Studies show that adolescents in LMICs who are subject to poverty and restricted access to health, education and other services are also more likely to be exposed to environmental toxins and extreme weather events, such as droughts, than their wealthier peers.

And this pile-up of multiple stressors is likely to worsen in the coming years. According to the Notre-Dame Global Adaptation Initiative, out of the 100 countries most vulnerable to climate change, 42 are low-income countries, 33 are lower middle-income countries and 14 are upper middle-income countries. Meanwhile, rapid and unplanned urbanization is driving more overcrowding, road injuries, noise pollution and the accumulation of toxins such as lead2.

In LMICs, adolescents from minority communities tend to be significantly more disadvantaged than those in majority populations. A 2009 study of the health and well-being of more than 10,000 individuals in Vietnam aged 14 to 25 found that young people from ethnic minorities fared worse than those from the Kinh majority in every measure3. For example, 10% of young people from ethnic minorities reported being illiterate, compared with 1% of Kinh young people.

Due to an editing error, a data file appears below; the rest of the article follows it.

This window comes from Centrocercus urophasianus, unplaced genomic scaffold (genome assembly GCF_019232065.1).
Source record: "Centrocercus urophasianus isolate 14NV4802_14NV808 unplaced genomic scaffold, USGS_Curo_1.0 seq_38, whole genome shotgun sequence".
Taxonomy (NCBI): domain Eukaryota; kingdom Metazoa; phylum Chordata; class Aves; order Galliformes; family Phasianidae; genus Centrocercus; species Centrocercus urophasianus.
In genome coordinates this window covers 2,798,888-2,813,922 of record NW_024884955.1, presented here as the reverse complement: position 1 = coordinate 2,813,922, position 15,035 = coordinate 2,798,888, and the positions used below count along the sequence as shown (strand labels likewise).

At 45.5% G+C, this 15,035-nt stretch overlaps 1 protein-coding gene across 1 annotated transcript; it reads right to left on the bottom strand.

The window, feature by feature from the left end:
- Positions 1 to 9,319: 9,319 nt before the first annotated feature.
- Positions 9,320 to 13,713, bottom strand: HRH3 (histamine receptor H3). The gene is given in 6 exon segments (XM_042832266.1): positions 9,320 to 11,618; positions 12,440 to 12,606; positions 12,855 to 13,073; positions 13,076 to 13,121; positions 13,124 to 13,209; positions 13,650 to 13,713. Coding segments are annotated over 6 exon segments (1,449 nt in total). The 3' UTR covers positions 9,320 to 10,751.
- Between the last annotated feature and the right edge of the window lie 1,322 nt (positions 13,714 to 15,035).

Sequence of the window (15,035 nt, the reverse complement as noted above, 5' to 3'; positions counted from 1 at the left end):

Gender is another major determinant of health differences. The pilot of the ongoing Global Early Adolescent Study, which R.B. is directing, collected predominantly quantitative data between 2015 and 2017 from about 35 families in 15 countries on 5 continents. These data indicate that, compared with their brothers and male peers, girls in LMICs tend to experience more social isolation as they move from childhood to adolescence, and have fewer opportunities in education, recreation and exploration.

Opportunities for education can be just as important as nutrition for adolescent health. According to a 2014 study, for instance, there is a strong link between teenage pregnancy and low levels of literacy in Africa4. And a wealth of literature shows that deficiencies early in life cast a long shadow.

As part of Young Lives (www.younglives.org.uk), an ongoing longitudinal study directed by J.B., researchers have been collecting information about 12,000 children in Ethiopia, India, Peru and Vietnam for 15 years. In all four countries, children whose growth is stunted when they are around one year old are likely to remain so until they are at least 155. Those who experience an early nutritional disadvantage are more likely to have difficulty progressing through school. And stunting at age 8 correlates with lower scores on measures of self-efficacy, self-esteem and educational aspirations at age 126.